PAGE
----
In the film, there is equal development between female and male characters. This still feels strange for romance films, yet the way things are going, this won’t be a highlight anymore. But, since we aren’t there yet, we highlight it for Little Fish because it makes you realize what both sides are losing as memories are lost.
For what you may develop is a sense of envy, for Jude and Emma’s relationship is that cute. Granted, it does have issues at times, like her borderline cheating on someone else to be with Jude, but then the old situation is over, and we can go full steam ahead. We can see Emma loves animals but hate the fact she spends more time killing them than treating them. You can also see Jude loving taking shots of his musician friends, Emma, and you feel that, with photography being his core, it might be the one thing he doesn’t forget.
And as those memories slip, you start to become as desperate as Emma. For with you both invested in her and her relationship, you are torn between hoping she stays and weathers the storm as feel that maybe she should just cherish the memories she has, and perhaps take some time to heal and love someone else?
While we are missing the detail on how NIA began and why so many were inflicted, it doesn’t take away from the core relationship that gets you heavily invested. For with Cooke being the queen of the intriguing romantic lead and O’Connell still having that charm that has made him one of Skins’ greatest breakouts, this is definitely worth seeing and a film we recommend.
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Little Fish Ending (Spoilers)
The reason Emma keeps saying she was sad the day she met Jude may not have been due to having to put another dog to sleep. In how Little Fish ends, it is implied Emma is at the beginning of losing her memories, and despite a fight with Jude moments ago, she has forgotten him and even their dog Blue. And with her flipping out due to Jude forgetting her, he goes for help, thinking she is crazy. Yet, it seems no sooner than he walks away, he forgets her again.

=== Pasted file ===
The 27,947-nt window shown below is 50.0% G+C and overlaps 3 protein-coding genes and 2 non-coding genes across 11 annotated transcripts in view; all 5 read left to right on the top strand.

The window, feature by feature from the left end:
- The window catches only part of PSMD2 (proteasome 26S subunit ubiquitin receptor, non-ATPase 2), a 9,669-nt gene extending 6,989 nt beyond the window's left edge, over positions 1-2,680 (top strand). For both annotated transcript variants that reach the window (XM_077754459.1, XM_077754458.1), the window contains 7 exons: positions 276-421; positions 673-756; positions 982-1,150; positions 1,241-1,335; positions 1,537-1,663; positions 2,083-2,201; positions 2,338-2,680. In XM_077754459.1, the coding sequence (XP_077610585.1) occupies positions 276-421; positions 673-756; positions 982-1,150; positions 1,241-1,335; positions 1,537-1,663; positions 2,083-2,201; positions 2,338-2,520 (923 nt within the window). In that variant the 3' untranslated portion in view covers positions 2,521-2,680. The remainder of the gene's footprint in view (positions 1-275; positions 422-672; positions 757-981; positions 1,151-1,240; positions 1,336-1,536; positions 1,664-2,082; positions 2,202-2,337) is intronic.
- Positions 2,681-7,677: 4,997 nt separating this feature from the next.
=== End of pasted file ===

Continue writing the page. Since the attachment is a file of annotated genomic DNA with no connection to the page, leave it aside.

Now, based on how the film begins, you’re led to believe the beginning of the film is right after how the movie ends. So when you see Emma on the beach, looking up, exasperated, maybe confused, and then Blue walks up, this is after Jude has forgotten Emma, and Emma has forgotten Blue and Jude. Yet, to prove their love is so powerful even a neurological disease can’t end their relationship, he follows Blue to Emma, and while their old memories might be long gone, an eternal interest remains to make new ones.
Does Little Fish Have Prequel/ Sequel Potential?
With Little Fish covering the whole relationship, could it get a sequel? Yes, but how many times would you want to watch Emma and Jude fall in love and then forget one another? Never mind it isn’t just faces, names, and shared memories you forget, people forget how to drive, fly planes, and sometimes get stuck in what they’re doing for they forgot how to stop. So Little Fish ends at the point where things are about to become a tragedy when you think of it. Even if there is the possibility for a cure.